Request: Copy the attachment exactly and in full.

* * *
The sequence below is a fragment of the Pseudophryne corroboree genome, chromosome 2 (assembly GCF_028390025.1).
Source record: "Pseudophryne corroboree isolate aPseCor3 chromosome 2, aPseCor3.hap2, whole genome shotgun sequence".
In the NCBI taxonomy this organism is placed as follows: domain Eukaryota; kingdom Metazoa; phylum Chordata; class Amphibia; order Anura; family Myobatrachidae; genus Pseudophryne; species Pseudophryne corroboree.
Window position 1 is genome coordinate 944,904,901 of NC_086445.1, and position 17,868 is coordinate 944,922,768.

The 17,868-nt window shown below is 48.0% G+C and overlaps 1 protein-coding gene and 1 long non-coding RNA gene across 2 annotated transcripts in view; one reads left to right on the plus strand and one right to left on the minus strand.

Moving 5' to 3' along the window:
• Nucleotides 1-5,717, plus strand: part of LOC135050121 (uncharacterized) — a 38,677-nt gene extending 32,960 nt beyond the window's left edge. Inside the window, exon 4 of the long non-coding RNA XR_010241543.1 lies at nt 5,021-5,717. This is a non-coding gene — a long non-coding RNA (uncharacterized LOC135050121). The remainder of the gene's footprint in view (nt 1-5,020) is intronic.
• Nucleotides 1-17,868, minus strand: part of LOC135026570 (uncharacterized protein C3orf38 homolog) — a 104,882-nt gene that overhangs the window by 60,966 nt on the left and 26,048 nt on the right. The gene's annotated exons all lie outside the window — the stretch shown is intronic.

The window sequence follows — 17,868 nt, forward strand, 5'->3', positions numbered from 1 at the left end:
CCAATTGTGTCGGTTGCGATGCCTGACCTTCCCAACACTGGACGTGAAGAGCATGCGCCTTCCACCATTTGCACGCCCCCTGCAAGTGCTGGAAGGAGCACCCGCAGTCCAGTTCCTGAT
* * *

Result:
The sequence below is a fragment of the Pseudophryne corroboree genome, chromosome 2 (assembly GCF_028390025.1).
Source record: "Pseudophryne corroboree isolate aPseCor3 chromosome 2, aPseCor3.hap2, whole genome shotgun sequence".
In the NCBI taxonomy this organism is placed as follows: domain Eukaryota; kingdom Metazoa; phylum Chordata; class Amphibia; order Anura; family Myobatrachidae; genus Pseudophryne; species Pseudophryne corroboree.
Window position 1 is genome coordinate 944,904,901 of NC_086445.1, and position 17,868 is coordinate 944,922,768.

The 17,868-nt window shown below is 48.0% G+C and overlaps 1 protein-coding gene and 1 long non-coding RNA gene across 2 annotated transcripts in view; one reads left to right on the plus strand and one right to left on the minus strand.

Moving 5' to 3' along the window:
• Nucleotides 1-5,717, plus strand: part of LOC135050121 (uncharacterized) — a 38,677-nt gene extending 32,960 nt beyond the window's left edge. Inside the window, exon 4 of the long non-coding RNA XR_010241543.1 lies at nt 5,021-5,717. This is a non-coding gene — a long non-coding RNA (uncharacterized LOC135050121). The remainder of the gene's footprint in view (nt 1-5,020) is intronic.
• Nucleotides 1-17,868, minus strand: part of LOC135026570 (uncharacterized protein C3orf38 homolog) — a 104,882-nt gene that overhangs the window by 60,966 nt on the left and 26,048 nt on the right. The gene's annotated exons all lie outside the window — the stretch shown is intronic.

The window sequence follows — 17,868 nt, forward strand, 5'->3', positions numbered from 1 at the left end:
CCAATTGTGTCGGTTGCGATGCCTGACCTTCCCAACACTGGACGTGAAGAGCATGCGCCTTCCACCATTTGCACGCCCCCTGCAAGTGCTGGAAGGAGCACCCGCAGTCCAGTTCCTGAT